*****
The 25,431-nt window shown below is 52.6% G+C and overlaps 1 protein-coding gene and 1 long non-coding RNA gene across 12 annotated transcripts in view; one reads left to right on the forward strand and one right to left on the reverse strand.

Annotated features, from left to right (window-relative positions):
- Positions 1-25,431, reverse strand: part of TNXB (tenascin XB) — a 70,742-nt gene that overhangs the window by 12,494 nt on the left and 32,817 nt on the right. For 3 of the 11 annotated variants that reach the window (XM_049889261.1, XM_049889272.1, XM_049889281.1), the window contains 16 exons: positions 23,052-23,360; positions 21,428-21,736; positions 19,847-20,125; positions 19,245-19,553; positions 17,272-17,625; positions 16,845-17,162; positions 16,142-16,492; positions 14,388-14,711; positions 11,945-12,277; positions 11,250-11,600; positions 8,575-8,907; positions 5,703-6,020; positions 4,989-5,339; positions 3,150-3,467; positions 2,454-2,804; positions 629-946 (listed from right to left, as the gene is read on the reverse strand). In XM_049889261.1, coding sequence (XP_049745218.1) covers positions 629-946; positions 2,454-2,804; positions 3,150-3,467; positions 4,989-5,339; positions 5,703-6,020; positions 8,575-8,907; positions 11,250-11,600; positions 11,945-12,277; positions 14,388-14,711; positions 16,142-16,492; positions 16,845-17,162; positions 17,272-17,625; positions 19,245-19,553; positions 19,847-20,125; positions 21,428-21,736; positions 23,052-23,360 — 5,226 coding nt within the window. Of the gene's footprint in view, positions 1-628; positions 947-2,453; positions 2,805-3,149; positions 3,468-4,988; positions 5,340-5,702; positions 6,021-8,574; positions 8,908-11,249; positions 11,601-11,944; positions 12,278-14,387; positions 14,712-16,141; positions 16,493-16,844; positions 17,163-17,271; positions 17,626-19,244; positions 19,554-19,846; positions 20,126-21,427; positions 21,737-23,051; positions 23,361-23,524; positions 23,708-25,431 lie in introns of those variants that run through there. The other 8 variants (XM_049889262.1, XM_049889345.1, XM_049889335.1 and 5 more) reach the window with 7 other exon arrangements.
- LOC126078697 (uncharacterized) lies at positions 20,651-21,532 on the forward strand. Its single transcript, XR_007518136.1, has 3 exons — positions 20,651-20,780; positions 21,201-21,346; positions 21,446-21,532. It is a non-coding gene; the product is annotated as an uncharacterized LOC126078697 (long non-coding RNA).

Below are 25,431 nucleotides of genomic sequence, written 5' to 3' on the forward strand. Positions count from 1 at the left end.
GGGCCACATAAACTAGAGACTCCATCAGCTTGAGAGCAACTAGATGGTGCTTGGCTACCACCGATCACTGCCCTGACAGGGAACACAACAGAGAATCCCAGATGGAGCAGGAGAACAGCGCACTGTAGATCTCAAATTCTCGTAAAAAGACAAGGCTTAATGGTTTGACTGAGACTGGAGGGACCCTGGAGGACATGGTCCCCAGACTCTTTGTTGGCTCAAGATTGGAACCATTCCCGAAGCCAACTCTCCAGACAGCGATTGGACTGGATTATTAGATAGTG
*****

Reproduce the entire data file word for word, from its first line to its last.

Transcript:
The 25,431-nt window shown below is 52.6% G+C and overlaps 1 protein-coding gene and 1 long non-coding RNA gene across 12 annotated transcripts in view; one reads left to right on the forward strand and one right to left on the reverse strand.

Annotated features, from left to right (window-relative positions):
- Positions 1-25,431, reverse strand: part of TNXB (tenascin XB) — a 70,742-nt gene that overhangs the window by 12,494 nt on the left and 32,817 nt on the right. For 3 of the 11 annotated variants that reach the window (XM_049889261.1, XM_049889272.1, XM_049889281.1), the window contains 16 exons: positions 23,052-23,360; positions 21,428-21,736; positions 19,847-20,125; positions 19,245-19,553; positions 17,272-17,625; positions 16,845-17,162; positions 16,142-16,492; positions 14,388-14,711; positions 11,945-12,277; positions 11,250-11,600; positions 8,575-8,907; positions 5,703-6,020; positions 4,989-5,339; positions 3,150-3,467; positions 2,454-2,804; positions 629-946 (listed from right to left, as the gene is read on the reverse strand). In XM_049889261.1, coding sequence (XP_049745218.1) covers positions 629-946; positions 2,454-2,804; positions 3,150-3,467; positions 4,989-5,339; positions 5,703-6,020; positions 8,575-8,907; positions 11,250-11,600; positions 11,945-12,277; positions 14,388-14,711; positions 16,142-16,492; positions 16,845-17,162; positions 17,272-17,625; positions 19,245-19,553; positions 19,847-20,125; positions 21,428-21,736; positions 23,052-23,360 — 5,226 coding nt within the window. Of the gene's footprint in view, positions 1-628; positions 947-2,453; positions 2,805-3,149; positions 3,468-4,988; positions 5,340-5,702; positions 6,021-8,574; positions 8,908-11,249; positions 11,601-11,944; positions 12,278-14,387; positions 14,712-16,141; positions 16,493-16,844; positions 17,163-17,271; positions 17,626-19,244; positions 19,554-19,846; positions 20,126-21,427; positions 21,737-23,051; positions 23,361-23,524; positions 23,708-25,431 lie in introns of those variants that run through there. The other 8 variants (XM_049889262.1, XM_049889345.1, XM_049889335.1 and 5 more) reach the window with 7 other exon arrangements.
- LOC126078697 (uncharacterized) lies at positions 20,651-21,532 on the forward strand. Its single transcript, XR_007518136.1, has 3 exons — positions 20,651-20,780; positions 21,201-21,346; positions 21,446-21,532. It is a non-coding gene; the product is annotated as an uncharacterized LOC126078697 (long non-coding RNA).

Below are 25,431 nucleotides of genomic sequence, written 5' to 3' on the forward strand. Positions count from 1 at the left end.
GGGCCACATAAACTAGAGACTCCATCAGCTTGAGAGCAACTAGATGGTGCTTGGCTACCACCGATCACTGCCCTGACAGGGAACACAACAGAGAATCCCAGATGGAGCAGGAGAACAGCGCACTGTAGATCTCAAATTCTCGTAAAAAGACAAGGCTTAATGGTTTGACTGAGACTGGAGGGACCCTGGAGGACATGGTCCCCAGACTCTTTGTTGGCTCAAGATTGGAACCATTCCCGAAGCCAACTCTCCAGACAGCGATTGGACTGGATTATTAGATAGTG